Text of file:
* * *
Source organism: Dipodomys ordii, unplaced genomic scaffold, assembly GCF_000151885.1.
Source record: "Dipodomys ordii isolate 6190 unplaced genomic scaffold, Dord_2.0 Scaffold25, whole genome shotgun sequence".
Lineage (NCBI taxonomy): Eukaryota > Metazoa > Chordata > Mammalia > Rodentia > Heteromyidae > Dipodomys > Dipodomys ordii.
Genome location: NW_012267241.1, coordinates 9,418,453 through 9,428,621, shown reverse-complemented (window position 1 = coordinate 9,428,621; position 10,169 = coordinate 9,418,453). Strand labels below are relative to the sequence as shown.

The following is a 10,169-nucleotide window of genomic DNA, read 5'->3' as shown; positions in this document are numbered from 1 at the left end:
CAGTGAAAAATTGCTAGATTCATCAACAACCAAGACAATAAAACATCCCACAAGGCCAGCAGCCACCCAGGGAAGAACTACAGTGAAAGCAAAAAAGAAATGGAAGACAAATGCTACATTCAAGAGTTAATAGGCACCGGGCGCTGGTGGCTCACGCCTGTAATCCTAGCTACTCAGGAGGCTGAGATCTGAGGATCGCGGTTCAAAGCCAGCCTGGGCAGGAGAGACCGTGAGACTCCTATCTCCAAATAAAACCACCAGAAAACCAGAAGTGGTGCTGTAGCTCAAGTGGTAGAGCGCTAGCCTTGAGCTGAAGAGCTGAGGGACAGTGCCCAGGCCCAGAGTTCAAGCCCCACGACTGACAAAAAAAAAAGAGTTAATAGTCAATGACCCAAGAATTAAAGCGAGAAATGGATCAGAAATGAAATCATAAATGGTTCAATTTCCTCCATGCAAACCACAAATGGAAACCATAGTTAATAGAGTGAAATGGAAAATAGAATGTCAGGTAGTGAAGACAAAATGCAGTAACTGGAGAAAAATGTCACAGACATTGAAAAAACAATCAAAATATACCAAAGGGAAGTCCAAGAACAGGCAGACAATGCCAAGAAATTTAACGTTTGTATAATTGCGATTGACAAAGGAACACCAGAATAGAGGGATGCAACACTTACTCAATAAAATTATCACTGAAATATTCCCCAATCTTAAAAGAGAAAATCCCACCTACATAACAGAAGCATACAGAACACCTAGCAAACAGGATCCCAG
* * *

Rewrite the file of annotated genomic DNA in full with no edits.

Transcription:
Source organism: Dipodomys ordii, unplaced genomic scaffold, assembly GCF_000151885.1.
Source record: "Dipodomys ordii isolate 6190 unplaced genomic scaffold, Dord_2.0 Scaffold25, whole genome shotgun sequence".
Lineage (NCBI taxonomy): Eukaryota > Metazoa > Chordata > Mammalia > Rodentia > Heteromyidae > Dipodomys > Dipodomys ordii.
Genome location: NW_012267241.1, coordinates 9,418,453 through 9,428,621, shown reverse-complemented (window position 1 = coordinate 9,428,621; position 10,169 = coordinate 9,418,453). Strand labels below are relative to the sequence as shown.

The following is a 10,169-nucleotide window of genomic DNA, read 5'->3' as shown; positions in this document are numbered from 1 at the left end:
CAGTGAAAAATTGCTAGATTCATCAACAACCAAGACAATAAAACATCCCACAAGGCCAGCAGCCACCCAGGGAAGAACTACAGTGAAAGCAAAAAAGAAATGGAAGACAAATGCTACATTCAAGAGTTAATAGGCACCGGGCGCTGGTGGCTCACGCCTGTAATCCTAGCTACTCAGGAGGCTGAGATCTGAGGATCGCGGTTCAAAGCCAGCCTGGGCAGGAGAGACCGTGAGACTCCTATCTCCAAATAAAACCACCAGAAAACCAGAAGTGGTGCTGTAGCTCAAGTGGTAGAGCGCTAGCCTTGAGCTGAAGAGCTGAGGGACAGTGCCCAGGCCCAGAGTTCAAGCCCCACGACTGACAAAAAAAAAAGAGTTAATAGTCAATGACCCAAGAATTAAAGCGAGAAATGGATCAGAAATGAAATCATAAATGGTTCAATTTCCTCCATGCAAACCACAAATGGAAACCATAGTTAATAGAGTGAAATGGAAAATAGAATGTCAGGTAGTGAAGACAAAATGCAGTAACTGGAGAAAAATGTCACAGACATTGAAAAAACAATCAAAATATACCAAAGGGAAGTCCAAGAACAGGCAGACAATGCCAAGAAATTTAACGTTTGTATAATTGCGATTGACAAAGGAACACCAGAATAGAGGGATGCAACACTTACTCAATAAAATTATCACTGAAATATTCCCCAATCTTAAAAGAGAAAATCCCACCTACATAACAGAAGCATACAGAACACCTAGCAAACAGGATCCCAG